Drawing can help you think through how ordinary things work. If you’re writing a scene in which your character is, say, planting a tree, make study sketches of shovels. Draw a tree hole. Google “planting a tree” and hunt around until you find what you like and draw it. Make notes. Even better, go outside and plant a tree. Stop every so often to draw what’s happening. Drawing invigorates the nerves in your fingers (there are tons of them) and these nerves send signals to your brain to help you remember what you’re touching. This helps you notice details that your eyeballs might miss.

Storyboards are images, usually small quick drawings called “thumbnails,” paired with text that outline the narrative. Hayao Miyazaki, a creator of animated films, has published beautiful story boards. I can’t read Japanese, but I can still learn from the structure of his pages.

Visual hybrid-form work can be categorized structurally, with a focus on word/picture relationships.

The categories include:

Juxtaposed: This is how I constructed By the Forces of Gravity. Narrative free verse is paired with cartoons, illustrations or comics to give the words and pictures room to breathe, so readers can decide what to give their attention to. By maintaining distance, the words and pictures say the same thing, for emphasis, or they say different things, to provide perspective. It’s like two people standing side-by-side, each one a distinct person, but creating resonance by their closeness.

Braided: Like the text-only braided essay, except in this case one or more of the threads is visual.

Integrated: Options abound! Comics art integrates words and pictures. Comics poetry mingles words and pictures as well, but is often less narrative, like lyric essays. Illuminated manuscripts turn words into elaborate images. Hermit crab essays that appropriate an image could be fun to try, though it kind of Klein-Bottles my head, thinking about what this might look like. I tend to fill space in drawings with words. This is another form of integration.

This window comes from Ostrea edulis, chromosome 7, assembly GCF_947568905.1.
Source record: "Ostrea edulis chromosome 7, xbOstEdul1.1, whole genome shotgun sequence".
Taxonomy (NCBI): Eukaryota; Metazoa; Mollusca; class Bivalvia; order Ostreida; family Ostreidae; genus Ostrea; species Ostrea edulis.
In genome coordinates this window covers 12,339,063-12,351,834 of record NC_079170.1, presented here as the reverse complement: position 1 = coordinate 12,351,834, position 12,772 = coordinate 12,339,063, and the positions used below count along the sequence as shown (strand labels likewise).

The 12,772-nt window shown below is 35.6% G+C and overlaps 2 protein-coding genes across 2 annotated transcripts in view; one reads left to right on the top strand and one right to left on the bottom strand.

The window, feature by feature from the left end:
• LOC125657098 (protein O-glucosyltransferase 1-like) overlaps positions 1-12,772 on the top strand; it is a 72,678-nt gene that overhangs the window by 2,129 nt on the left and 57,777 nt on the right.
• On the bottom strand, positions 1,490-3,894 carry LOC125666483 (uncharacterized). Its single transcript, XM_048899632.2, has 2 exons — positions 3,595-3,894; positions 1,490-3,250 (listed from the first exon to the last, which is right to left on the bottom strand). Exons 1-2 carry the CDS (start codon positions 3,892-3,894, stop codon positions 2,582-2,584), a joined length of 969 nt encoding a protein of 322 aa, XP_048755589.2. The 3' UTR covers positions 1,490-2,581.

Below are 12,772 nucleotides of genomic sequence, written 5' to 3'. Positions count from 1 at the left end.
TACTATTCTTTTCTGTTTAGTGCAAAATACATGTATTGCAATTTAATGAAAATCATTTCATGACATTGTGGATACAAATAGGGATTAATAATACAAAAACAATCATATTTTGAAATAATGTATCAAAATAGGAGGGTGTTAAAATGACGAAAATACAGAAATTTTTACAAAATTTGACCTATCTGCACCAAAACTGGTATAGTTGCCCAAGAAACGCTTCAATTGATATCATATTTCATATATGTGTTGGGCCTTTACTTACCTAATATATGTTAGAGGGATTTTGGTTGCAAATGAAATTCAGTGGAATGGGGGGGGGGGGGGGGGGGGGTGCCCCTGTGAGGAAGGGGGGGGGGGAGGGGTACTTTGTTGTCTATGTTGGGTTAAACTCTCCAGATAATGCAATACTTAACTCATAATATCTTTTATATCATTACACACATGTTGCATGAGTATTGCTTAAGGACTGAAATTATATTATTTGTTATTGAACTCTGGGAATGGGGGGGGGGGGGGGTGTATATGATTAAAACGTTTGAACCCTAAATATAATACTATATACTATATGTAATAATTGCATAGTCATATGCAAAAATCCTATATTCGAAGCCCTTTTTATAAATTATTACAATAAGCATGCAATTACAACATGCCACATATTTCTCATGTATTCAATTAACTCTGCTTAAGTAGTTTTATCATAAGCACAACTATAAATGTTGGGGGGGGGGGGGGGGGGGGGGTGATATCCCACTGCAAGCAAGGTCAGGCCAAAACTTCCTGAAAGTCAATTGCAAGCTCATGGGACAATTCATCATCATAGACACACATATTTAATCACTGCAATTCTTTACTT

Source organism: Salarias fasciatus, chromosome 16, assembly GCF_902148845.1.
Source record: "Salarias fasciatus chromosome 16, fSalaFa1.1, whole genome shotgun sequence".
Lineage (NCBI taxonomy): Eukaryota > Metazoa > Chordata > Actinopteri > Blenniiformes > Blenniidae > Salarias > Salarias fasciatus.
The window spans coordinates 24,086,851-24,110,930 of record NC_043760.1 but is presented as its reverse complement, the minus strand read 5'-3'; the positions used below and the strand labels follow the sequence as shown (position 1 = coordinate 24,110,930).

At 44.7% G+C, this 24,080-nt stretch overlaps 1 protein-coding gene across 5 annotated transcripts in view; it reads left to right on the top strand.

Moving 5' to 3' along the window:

The balance between words and pictures influences the reader’s experience, another reason I decided to use juxtaposition in my memoir. I wanted readers comfortable with words to feel as welcome to the pages as consumers of cartoons. I considered creating a more traditional graphic novel form, but those take tons of planning and I’m not a planner, word lovers might not pick up the book, and the voice in the poems would have been lost.

Here are two essential ways to integrate drawing into your writing life and create hybrid visual work:

  1. Carry a notebook you’re comfortable doodling in and use it. Draw from your head and from what you see around you. Don’t critique, just draw. Make notes on or beside your drawings (helpful for later when you can’t remember what you’ve drawn).
  2. “Read” hybrid work. Do more than read the words; study the images and examine the relationship between words and images. Figure out what touches your heart. Is it the line work, contrast, composition of the pages, use of color? Think of drawings as a visual language. With written language, you have favorite authors, favorite books. It’s the same with hybrid visual work. Seek out and study what moves you. For some examples, you can visit my website and the list of word/drawing books with linked book titles.

Rebecca Fish Ewan is a poet/cartoonist/writer and founder of Plankton Press, where small is big enough. Her writing, cartoons and hybrid-form work appears in Brevity, Punctuate, Under the Gum Tree, Mutha and Hip Mama. She makes zines and teaches in The Design School at Arizona State University (her creative writing MFA home). She has two books of creative nonfiction: A Land Between and By the Forces of Gravity: A Memoir. Rebecca grew up in Berkeley, California and now lives in Tempe with her family. Follow her on Instagram and Twitter: @rfishewan.